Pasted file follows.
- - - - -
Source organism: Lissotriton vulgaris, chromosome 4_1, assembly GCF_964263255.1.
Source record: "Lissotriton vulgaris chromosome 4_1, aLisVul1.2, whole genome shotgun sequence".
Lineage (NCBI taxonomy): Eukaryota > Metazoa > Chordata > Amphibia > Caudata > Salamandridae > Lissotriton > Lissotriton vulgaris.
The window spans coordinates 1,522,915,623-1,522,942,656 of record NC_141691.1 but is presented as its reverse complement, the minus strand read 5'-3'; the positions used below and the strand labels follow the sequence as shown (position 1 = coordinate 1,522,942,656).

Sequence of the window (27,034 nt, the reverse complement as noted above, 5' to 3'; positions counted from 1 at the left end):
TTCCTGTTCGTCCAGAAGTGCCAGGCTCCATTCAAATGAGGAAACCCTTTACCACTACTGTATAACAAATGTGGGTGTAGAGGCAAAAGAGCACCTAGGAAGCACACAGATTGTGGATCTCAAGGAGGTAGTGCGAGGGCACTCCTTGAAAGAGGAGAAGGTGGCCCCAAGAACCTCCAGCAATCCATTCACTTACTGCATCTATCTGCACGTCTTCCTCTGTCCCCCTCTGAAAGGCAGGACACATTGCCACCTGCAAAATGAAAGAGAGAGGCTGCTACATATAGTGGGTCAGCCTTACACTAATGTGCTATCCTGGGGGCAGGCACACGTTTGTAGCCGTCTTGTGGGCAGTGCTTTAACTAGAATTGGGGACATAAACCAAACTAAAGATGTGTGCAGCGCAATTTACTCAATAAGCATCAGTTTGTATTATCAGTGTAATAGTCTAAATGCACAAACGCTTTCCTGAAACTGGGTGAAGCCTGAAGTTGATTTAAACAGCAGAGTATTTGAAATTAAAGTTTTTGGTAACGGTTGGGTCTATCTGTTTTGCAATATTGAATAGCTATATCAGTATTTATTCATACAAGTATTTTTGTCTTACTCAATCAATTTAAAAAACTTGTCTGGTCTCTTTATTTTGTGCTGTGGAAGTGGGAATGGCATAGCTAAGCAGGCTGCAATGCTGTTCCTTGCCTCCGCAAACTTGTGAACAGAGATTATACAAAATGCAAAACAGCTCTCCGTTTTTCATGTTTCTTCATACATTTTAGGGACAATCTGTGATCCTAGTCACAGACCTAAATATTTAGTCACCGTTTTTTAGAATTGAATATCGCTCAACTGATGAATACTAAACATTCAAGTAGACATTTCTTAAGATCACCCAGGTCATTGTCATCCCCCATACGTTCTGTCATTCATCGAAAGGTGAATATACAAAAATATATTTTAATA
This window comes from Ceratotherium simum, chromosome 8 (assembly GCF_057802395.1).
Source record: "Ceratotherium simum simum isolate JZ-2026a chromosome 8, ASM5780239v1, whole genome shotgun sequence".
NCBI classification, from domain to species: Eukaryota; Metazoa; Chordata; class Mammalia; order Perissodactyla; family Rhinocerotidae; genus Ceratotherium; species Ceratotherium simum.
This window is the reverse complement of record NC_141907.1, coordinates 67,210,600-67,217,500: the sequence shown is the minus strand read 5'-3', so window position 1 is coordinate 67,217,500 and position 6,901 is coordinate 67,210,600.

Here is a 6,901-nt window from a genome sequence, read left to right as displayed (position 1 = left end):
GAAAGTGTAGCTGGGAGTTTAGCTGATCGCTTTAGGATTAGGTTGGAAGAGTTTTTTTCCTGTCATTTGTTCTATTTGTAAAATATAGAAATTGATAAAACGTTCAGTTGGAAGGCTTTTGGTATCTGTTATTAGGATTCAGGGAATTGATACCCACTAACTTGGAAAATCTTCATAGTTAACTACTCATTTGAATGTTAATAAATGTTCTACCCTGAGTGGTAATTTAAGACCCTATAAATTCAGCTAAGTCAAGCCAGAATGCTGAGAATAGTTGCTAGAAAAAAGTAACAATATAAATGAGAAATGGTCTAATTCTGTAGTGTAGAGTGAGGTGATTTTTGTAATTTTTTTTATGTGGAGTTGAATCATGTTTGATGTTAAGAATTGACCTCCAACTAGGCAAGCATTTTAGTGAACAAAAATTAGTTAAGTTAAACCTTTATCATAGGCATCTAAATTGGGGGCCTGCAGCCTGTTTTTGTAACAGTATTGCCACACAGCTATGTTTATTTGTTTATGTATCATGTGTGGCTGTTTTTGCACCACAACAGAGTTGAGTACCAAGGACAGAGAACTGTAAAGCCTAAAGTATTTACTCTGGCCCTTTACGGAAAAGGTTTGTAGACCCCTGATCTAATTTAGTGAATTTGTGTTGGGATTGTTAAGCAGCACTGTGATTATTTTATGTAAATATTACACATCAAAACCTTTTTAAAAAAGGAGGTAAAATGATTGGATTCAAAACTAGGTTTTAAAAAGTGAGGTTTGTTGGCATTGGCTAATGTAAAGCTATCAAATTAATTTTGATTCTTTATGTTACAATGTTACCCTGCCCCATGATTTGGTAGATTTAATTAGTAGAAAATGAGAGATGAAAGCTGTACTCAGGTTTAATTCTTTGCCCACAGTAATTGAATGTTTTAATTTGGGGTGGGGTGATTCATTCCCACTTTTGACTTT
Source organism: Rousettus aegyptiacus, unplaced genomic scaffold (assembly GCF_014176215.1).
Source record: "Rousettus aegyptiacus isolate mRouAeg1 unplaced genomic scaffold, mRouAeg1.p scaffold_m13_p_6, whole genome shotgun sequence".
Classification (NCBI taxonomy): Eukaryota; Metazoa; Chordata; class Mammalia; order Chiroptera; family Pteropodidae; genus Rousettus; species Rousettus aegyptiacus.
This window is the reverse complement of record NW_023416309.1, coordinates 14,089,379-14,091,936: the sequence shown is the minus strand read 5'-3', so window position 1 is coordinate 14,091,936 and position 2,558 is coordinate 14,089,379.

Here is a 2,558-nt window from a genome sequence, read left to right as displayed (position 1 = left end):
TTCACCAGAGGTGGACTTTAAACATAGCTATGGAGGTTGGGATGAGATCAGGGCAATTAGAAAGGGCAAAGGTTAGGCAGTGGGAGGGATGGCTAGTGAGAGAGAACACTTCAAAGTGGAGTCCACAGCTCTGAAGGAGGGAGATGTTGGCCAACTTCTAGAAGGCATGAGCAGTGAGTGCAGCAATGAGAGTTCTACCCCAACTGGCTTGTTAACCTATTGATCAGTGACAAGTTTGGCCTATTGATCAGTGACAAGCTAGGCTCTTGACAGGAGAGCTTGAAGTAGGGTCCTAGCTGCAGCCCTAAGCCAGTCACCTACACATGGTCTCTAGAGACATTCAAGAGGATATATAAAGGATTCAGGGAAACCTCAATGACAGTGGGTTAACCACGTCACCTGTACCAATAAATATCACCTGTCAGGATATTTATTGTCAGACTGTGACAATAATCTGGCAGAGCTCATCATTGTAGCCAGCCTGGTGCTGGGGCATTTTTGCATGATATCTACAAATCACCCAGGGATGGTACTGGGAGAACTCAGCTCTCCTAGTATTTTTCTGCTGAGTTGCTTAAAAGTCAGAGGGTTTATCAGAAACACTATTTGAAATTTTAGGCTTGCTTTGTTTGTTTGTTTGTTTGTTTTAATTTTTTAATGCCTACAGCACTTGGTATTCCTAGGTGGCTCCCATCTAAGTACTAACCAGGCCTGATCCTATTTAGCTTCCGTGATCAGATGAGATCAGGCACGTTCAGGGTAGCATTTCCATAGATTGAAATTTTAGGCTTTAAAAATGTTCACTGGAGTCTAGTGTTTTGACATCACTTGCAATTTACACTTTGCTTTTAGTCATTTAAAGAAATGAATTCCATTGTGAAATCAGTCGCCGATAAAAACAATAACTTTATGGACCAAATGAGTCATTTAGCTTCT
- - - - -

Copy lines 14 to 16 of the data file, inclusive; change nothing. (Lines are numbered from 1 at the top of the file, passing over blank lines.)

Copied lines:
Source record: "Rousettus aegyptiacus isolate mRouAeg1 unplaced genomic scaffold, mRouAeg1.p scaffold_m13_p_6, whole genome shotgun sequence".
Classification (NCBI taxonomy): Eukaryota; Metazoa; Chordata; class Mammalia; order Chiroptera; family Pteropodidae; genus Rousettus; species Rousettus aegyptiacus.
This window is the reverse complement of record NW_023416309.1, coordinates 14,089,379-14,091,936: the sequence shown is the minus strand read 5'-3', so window position 1 is coordinate 14,091,936 and position 2,558 is coordinate 14,089,379.